understand that these were flown in South East Asia, with terrain-following radar and equipped for air-drops.
Mark, Marksman C:
ultimate On Mark conversion was the pressurized Marksman C. The highly modified
fuselage used DC-6B heated windshield, cockpit, and cabin side windows ( these were "off-the-shelf" Douglas components designed
for pressurization ), while the increased interior height and the rear ring-type spar provided for a full length, stand erect
cabin. In addition to the pressurization, passenger comfort was improved with soundproofing and airconditioning. New
cockpit layouts included dual controls, upgraded radio/navigation equipment, and
radar. The extended more sharply tapered fiberglass nose unit incorporated an internal baggage compartment accessed through
a side mounted door with fold out ladder.
equipment included deicing, extra fuel tankage, wingtip tanks, increased chord metal skinned rudder with trim and booster
tabs, and vortex generator veins were installed on the vertical tail. The Marksman C was powered by 2,500 hp R-2800-CB17 radials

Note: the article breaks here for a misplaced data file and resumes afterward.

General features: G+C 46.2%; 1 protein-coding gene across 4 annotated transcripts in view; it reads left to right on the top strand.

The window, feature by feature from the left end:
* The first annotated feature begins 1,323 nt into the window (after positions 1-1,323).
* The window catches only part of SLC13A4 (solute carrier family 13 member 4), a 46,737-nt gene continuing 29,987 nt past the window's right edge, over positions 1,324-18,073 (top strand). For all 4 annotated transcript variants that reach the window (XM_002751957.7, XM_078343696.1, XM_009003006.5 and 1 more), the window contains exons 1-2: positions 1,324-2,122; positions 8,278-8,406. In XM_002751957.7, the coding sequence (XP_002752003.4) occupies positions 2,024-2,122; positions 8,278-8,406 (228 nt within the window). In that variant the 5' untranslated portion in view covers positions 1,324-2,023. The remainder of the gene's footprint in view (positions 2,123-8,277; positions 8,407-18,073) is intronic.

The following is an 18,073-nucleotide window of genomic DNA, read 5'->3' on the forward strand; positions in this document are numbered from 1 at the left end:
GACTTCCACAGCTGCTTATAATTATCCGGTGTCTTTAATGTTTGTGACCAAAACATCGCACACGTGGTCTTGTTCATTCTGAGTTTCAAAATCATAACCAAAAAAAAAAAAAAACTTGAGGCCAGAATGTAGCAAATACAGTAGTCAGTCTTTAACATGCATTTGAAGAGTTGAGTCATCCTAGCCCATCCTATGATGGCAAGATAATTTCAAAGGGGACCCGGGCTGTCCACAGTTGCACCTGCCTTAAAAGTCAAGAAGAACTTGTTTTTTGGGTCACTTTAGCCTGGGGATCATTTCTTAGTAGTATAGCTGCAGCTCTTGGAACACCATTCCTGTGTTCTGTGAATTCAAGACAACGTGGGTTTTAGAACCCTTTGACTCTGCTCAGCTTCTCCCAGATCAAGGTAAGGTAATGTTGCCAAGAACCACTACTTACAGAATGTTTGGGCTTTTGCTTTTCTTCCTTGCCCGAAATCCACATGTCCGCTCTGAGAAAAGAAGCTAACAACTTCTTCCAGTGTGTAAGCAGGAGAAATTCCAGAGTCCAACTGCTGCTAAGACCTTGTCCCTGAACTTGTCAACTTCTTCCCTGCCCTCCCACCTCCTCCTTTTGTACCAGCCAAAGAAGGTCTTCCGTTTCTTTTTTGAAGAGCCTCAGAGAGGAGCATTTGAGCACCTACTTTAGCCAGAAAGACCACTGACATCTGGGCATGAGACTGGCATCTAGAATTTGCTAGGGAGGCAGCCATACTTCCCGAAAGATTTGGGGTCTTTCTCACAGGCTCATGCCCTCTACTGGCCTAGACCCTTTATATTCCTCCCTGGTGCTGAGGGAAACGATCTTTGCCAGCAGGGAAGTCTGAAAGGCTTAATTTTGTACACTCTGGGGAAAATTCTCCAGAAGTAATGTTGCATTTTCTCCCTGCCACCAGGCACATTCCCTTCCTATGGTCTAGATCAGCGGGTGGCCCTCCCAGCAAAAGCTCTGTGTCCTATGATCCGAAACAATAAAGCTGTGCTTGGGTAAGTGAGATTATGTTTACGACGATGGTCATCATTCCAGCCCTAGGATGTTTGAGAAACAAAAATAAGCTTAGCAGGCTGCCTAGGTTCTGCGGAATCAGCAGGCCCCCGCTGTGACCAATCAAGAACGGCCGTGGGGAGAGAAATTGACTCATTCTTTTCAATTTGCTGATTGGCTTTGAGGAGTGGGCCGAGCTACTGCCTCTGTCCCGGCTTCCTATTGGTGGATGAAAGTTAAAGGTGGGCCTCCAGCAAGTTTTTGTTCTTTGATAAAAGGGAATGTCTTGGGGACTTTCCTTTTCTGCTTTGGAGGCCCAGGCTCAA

with Hamilton Standard broad chord, reversible pitch propellers. Anti-skid brakes were standard. The base price of the Marksman
A was around $260,000, to around $365.000 for a Marksman C, in 1962.
L.B. Smith Company, Miami, Florida Smith, Tempo II:
The other executive conversion was developed from the B-26 Invader using a new pressurised fuselage, which
was 9 ft 7 1/2 in (2.93 m) longer than the standard. The standard wings were mounted some 20 inches further outboard on each
side to ring type spar structures, opening up the cabin interior for a stand erect walk through length of nearly 28 feet,
and able to seat up to 13 passengers. With the R-2800 C series engines extended almost two feet further outboard, engine out
asymmetrical thrust dictated lengthening the fuselage, repositioning the tail further aft to maintain rudder effectiveness.
This accounted for much of the added length, the rest came from an extended nose to bring the center of gravity ( C.G.) into
correct position. With the wingtip tanks, and the new fuselage, I feel that the Tempo II was the most attractive of the Invader
However, since the airplane was so radically altered, I was informed that it lost the excellent flying
qualities of the original. In fact, N4204A was destroyed March 2, 1980, while being flown by the University of Nevada conducting
airframe icing research, in a stall-spin incident. ( Reference: NTSB Identification: LAX80FA060 ) It must be noted, however,
that the airplane was operated successfully by the University from 1968 to when it was lost. I have only found records for
two Tempo II conversions.
By Richard E. Fulwiler